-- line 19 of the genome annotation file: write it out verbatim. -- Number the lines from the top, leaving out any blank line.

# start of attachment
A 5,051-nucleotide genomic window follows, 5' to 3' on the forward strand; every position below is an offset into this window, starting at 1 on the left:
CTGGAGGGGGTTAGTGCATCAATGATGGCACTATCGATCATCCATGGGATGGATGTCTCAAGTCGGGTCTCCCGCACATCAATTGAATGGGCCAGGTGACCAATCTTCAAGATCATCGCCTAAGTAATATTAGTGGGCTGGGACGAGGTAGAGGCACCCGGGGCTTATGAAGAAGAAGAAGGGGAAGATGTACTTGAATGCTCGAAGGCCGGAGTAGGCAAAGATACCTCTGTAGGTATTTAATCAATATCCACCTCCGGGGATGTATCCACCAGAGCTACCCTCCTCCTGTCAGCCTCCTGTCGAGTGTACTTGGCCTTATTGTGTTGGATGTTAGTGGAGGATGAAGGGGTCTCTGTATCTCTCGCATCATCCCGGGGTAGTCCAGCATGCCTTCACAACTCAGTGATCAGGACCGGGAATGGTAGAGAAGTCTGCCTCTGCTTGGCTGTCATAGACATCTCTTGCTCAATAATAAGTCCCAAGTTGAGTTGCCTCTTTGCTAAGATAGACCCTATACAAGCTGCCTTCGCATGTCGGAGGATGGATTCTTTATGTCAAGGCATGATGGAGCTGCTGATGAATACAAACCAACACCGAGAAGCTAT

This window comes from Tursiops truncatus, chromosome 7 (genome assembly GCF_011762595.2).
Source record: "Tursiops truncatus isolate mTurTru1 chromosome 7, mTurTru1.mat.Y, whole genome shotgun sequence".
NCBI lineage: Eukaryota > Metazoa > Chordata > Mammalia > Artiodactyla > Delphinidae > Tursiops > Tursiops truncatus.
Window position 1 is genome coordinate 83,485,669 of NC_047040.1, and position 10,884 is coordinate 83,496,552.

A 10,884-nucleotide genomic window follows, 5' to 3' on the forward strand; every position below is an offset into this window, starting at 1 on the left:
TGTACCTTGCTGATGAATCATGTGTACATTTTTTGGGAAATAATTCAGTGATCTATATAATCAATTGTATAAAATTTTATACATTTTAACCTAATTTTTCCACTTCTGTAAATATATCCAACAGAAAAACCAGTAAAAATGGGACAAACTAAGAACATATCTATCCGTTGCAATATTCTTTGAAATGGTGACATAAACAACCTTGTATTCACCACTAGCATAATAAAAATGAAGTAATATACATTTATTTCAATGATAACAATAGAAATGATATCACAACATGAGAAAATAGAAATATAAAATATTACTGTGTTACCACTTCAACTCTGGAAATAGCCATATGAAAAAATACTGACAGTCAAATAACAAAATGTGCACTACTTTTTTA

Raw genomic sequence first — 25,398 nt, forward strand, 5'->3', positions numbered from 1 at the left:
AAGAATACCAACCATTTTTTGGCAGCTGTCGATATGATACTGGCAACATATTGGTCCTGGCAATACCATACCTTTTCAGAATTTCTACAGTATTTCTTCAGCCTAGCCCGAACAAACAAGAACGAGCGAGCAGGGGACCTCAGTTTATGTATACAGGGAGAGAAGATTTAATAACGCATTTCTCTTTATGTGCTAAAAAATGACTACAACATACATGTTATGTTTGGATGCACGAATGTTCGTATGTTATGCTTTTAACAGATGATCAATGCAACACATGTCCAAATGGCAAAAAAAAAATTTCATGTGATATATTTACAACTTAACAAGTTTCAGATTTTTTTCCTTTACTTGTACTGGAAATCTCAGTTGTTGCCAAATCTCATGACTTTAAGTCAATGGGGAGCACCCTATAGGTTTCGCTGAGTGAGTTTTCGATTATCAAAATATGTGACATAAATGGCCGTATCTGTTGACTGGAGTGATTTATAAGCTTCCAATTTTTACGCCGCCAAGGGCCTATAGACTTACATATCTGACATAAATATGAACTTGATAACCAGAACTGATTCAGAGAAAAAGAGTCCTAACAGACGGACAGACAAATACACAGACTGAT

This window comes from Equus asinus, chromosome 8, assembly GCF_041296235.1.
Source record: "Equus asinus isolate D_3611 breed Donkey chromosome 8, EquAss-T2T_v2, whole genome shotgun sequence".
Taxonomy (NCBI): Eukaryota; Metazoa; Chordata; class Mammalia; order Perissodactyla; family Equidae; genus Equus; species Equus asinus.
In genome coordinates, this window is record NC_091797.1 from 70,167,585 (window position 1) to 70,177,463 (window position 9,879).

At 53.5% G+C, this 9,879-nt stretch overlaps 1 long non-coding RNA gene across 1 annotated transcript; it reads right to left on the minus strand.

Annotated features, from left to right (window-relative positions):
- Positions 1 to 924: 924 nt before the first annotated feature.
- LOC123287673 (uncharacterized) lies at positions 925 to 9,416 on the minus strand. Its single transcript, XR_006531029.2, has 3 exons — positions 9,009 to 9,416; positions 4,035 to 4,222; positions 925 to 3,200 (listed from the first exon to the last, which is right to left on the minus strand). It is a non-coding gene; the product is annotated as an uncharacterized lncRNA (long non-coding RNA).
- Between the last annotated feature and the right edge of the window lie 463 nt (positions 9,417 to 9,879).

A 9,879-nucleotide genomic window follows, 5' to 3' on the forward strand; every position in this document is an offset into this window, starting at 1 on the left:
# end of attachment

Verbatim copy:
- Between the last annotated feature and the right edge of the window lie 463 nt (positions 9,417 to 9,879).